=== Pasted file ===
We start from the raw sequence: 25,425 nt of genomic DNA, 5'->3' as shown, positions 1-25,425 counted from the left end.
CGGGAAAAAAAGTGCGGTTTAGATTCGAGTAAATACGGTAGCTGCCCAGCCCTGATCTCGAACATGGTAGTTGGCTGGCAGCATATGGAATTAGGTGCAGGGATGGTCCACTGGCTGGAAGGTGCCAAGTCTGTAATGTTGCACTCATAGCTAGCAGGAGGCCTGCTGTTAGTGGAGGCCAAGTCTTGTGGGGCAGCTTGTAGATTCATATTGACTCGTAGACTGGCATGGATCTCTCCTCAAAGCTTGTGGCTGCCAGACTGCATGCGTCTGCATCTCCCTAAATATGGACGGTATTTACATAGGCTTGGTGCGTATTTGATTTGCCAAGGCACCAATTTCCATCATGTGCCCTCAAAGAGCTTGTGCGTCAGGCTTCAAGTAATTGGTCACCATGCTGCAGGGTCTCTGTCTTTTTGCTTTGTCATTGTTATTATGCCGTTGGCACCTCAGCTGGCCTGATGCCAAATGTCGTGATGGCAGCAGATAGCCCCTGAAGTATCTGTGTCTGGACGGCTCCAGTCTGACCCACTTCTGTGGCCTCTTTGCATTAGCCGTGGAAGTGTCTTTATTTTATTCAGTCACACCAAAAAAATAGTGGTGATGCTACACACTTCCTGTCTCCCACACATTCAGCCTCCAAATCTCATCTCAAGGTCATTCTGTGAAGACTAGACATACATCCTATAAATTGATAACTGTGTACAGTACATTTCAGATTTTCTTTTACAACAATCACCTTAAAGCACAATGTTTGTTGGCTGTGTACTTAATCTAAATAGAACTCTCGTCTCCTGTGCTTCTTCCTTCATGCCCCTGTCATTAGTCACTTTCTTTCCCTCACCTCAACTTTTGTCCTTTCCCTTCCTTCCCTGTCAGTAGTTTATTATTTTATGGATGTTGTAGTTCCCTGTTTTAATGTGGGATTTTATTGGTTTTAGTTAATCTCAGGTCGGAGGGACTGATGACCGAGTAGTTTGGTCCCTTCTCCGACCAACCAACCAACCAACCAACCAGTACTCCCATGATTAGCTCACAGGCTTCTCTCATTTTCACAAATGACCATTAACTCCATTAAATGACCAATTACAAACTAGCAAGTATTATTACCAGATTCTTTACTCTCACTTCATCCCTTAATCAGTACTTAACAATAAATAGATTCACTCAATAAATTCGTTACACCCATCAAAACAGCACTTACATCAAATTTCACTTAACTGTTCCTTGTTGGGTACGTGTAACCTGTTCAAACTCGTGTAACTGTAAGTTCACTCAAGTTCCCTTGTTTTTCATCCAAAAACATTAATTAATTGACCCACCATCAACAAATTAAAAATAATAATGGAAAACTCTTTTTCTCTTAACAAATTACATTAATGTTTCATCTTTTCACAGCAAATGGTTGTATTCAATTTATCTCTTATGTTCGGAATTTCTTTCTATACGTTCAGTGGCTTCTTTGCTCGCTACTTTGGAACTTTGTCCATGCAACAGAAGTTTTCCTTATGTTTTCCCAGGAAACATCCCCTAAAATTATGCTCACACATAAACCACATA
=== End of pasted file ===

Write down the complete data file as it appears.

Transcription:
We start from the raw sequence: 25,425 nt of genomic DNA, 5'->3' as shown, positions 1-25,425 counted from the left end.
CGGGAAAAAAAGTGCGGTTTAGATTCGAGTAAATACGGTAGCTGCCCAGCCCTGATCTCGAACATGGTAGTTGGCTGGCAGCATATGGAATTAGGTGCAGGGATGGTCCACTGGCTGGAAGGTGCCAAGTCTGTAATGTTGCACTCATAGCTAGCAGGAGGCCTGCTGTTAGTGGAGGCCAAGTCTTGTGGGGCAGCTTGTAGATTCATATTGACTCGTAGACTGGCATGGATCTCTCCTCAAAGCTTGTGGCTGCCAGACTGCATGCGTCTGCATCTCCCTAAATATGGACGGTATTTACATAGGCTTGGTGCGTATTTGATTTGCCAAGGCACCAATTTCCATCATGTGCCCTCAAAGAGCTTGTGCGTCAGGCTTCAAGTAATTGGTCACCATGCTGCAGGGTCTCTGTCTTTTTGCTTTGTCATTGTTATTATGCCGTTGGCACCTCAGCTGGCCTGATGCCAAATGTCGTGATGGCAGCAGATAGCCCCTGAAGTATCTGTGTCTGGACGGCTCCAGTCTGACCCACTTCTGTGGCCTCTTTGCATTAGCCGTGGAAGTGTCTTTATTTTATTCAGTCACACCAAAAAAATAGTGGTGATGCTACACACTTCCTGTCTCCCACACATTCAGCCTCCAAATCTCATCTCAAGGTCATTCTGTGAAGACTAGACATACATCCTATAAATTGATAACTGTGTACAGTACATTTCAGATTTTCTTTTACAACAATCACCTTAAAGCACAATGTTTGTTGGCTGTGTACTTAATCTAAATAGAACTCTCGTCTCCTGTGCTTCTTCCTTCATGCCCCTGTCATTAGTCACTTTCTTTCCCTCACCTCAACTTTTGTCCTTTCCCTTCCTTCCCTGTCAGTAGTTTATTATTTTATGGATGTTGTAGTTCCCTGTTTTAATGTGGGATTTTATTGGTTTTAGTTAATCTCAGGTCGGAGGGACTGATGACCGAGTAGTTTGGTCCCTTCTCCGACCAACCAACCAACCAACCAACCAGTACTCCCATGATTAGCTCACAGGCTTCTCTCATTTTCACAAATGACCATTAACTCCATTAAATGACCAATTACAAACTAGCAAGTATTATTACCAGATTCTTTACTCTCACTTCATCCCTTAATCAGTACTTAACAATAAATAGATTCACTCAATAAATTCGTTACACCCATCAAAACAGCACTTACATCAAATTTCACTTAACTGTTCCTTGTTGGGTACGTGTAACCTGTTCAAACTCGTGTAACTGTAAGTTCACTCAAGTTCCCTTGTTTTTCATCCAAAAACATTAATTAATTGACCCACCATCAACAAATTAAAAATAATAATGGAAAACTCTTTTTCTCTTAACAAATTACATTAATGTTTCATCTTTTCACAGCAAATGGTTGTATTCAATTTATCTCTTATGTTCGGAATTTCTTTCTATACGTTCAGTGGCTTCTTTGCTCGCTACTTTGGAACTTTGTCCATGCAACAGAAGTTTTCCTTATGTTTTCCCAGGAAACATCCCCTAAAATTATGCTCACACATAAACCACATA